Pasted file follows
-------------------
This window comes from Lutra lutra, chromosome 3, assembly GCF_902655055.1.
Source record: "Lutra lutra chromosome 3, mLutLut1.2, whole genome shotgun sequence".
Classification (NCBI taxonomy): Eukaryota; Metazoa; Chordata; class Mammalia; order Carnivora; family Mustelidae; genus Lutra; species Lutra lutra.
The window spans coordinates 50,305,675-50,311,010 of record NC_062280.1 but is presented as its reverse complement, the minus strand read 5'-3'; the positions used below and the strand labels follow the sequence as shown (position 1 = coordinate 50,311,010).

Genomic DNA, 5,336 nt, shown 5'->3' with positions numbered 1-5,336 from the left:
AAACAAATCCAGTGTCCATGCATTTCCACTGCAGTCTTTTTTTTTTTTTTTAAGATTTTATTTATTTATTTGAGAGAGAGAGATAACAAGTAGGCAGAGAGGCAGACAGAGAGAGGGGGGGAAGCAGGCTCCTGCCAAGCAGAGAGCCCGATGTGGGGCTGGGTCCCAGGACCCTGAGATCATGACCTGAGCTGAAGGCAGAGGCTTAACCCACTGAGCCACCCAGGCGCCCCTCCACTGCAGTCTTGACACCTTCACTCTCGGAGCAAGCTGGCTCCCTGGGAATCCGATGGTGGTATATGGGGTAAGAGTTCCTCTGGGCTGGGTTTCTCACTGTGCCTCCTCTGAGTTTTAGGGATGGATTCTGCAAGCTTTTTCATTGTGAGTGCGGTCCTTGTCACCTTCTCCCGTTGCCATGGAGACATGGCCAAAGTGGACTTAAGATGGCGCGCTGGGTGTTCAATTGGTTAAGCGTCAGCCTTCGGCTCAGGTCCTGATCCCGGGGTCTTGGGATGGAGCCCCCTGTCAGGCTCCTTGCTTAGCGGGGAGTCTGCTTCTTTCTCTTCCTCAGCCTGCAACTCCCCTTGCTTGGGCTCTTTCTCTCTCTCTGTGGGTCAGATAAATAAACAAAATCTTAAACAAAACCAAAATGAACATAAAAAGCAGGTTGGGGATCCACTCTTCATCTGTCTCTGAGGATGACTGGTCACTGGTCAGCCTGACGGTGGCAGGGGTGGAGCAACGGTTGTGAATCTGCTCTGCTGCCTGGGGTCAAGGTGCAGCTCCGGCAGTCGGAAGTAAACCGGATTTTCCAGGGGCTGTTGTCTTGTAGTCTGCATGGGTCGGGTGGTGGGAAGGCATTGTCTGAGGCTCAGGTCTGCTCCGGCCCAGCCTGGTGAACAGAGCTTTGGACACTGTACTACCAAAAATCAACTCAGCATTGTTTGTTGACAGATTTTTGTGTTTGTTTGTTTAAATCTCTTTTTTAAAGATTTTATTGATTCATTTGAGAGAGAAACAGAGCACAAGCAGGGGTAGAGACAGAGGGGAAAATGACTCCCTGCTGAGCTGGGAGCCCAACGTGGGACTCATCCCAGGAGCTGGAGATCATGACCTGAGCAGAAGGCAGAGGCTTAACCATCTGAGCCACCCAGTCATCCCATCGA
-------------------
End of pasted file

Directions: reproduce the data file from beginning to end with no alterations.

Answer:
This window comes from Lutra lutra, chromosome 3, assembly GCF_902655055.1.
Source record: "Lutra lutra chromosome 3, mLutLut1.2, whole genome shotgun sequence".
Classification (NCBI taxonomy): Eukaryota; Metazoa; Chordata; class Mammalia; order Carnivora; family Mustelidae; genus Lutra; species Lutra lutra.
The window spans coordinates 50,305,675-50,311,010 of record NC_062280.1 but is presented as its reverse complement, the minus strand read 5'-3'; the positions used below and the strand labels follow the sequence as shown (position 1 = coordinate 50,311,010).

Genomic DNA, 5,336 nt, shown 5'->3' with positions numbered 1-5,336 from the left:
AAACAAATCCAGTGTCCATGCATTTCCACTGCAGTCTTTTTTTTTTTTTTTAAGATTTTATTTATTTATTTGAGAGAGAGAGATAACAAGTAGGCAGAGAGGCAGACAGAGAGAGGGGGGGAAGCAGGCTCCTGCCAAGCAGAGAGCCCGATGTGGGGCTGGGTCCCAGGACCCTGAGATCATGACCTGAGCTGAAGGCAGAGGCTTAACCCACTGAGCCACCCAGGCGCCCCTCCACTGCAGTCTTGACACCTTCACTCTCGGAGCAAGCTGGCTCCCTGGGAATCCGATGGTGGTATATGGGGTAAGAGTTCCTCTGGGCTGGGTTTCTCACTGTGCCTCCTCTGAGTTTTAGGGATGGATTCTGCAAGCTTTTTCATTGTGAGTGCGGTCCTTGTCACCTTCTCCCGTTGCCATGGAGACATGGCCAAAGTGGACTTAAGATGGCGCGCTGGGTGTTCAATTGGTTAAGCGTCAGCCTTCGGCTCAGGTCCTGATCCCGGGGTCTTGGGATGGAGCCCCCTGTCAGGCTCCTTGCTTAGCGGGGAGTCTGCTTCTTTCTCTTCCTCAGCCTGCAACTCCCCTTGCTTGGGCTCTTTCTCTCTCTCTGTGGGTCAGATAAATAAACAAAATCTTAAACAAAACCAAAATGAACATAAAAAGCAGGTTGGGGATCCACTCTTCATCTGTCTCTGAGGATGACTGGTCACTGGTCAGCCTGACGGTGGCAGGGGTGGAGCAACGGTTGTGAATCTGCTCTGCTGCCTGGGGTCAAGGTGCAGCTCCGGCAGTCGGAAGTAAACCGGATTTTCCAGGGGCTGTTGTCTTGTAGTCTGCATGGGTCGGGTGGTGGGAAGGCATTGTCTGAGGCTCAGGTCTGCTCCGGCCCAGCCTGGTGAACAGAGCTTTGGACACTGTACTACCAAAAATCAACTCAGCATTGTTTGTTGACAGATTTTTGTGTTTGTTTGTTTAAATCTCTTTTTTAAAGATTTTATTGATTCATTTGAGAGAGAAACAGAGCACAAGCAGGGGTAGAGACAGAGGGGAAAATGACTCCCTGCTGAGCTGGGAGCCCAACGTGGGACTCATCCCAGGAGCTGGAGATCATGACCTGAGCAGAAGGCAGAGGCTTAACCATCTGAGCCACCCAGTCATCCCATCGA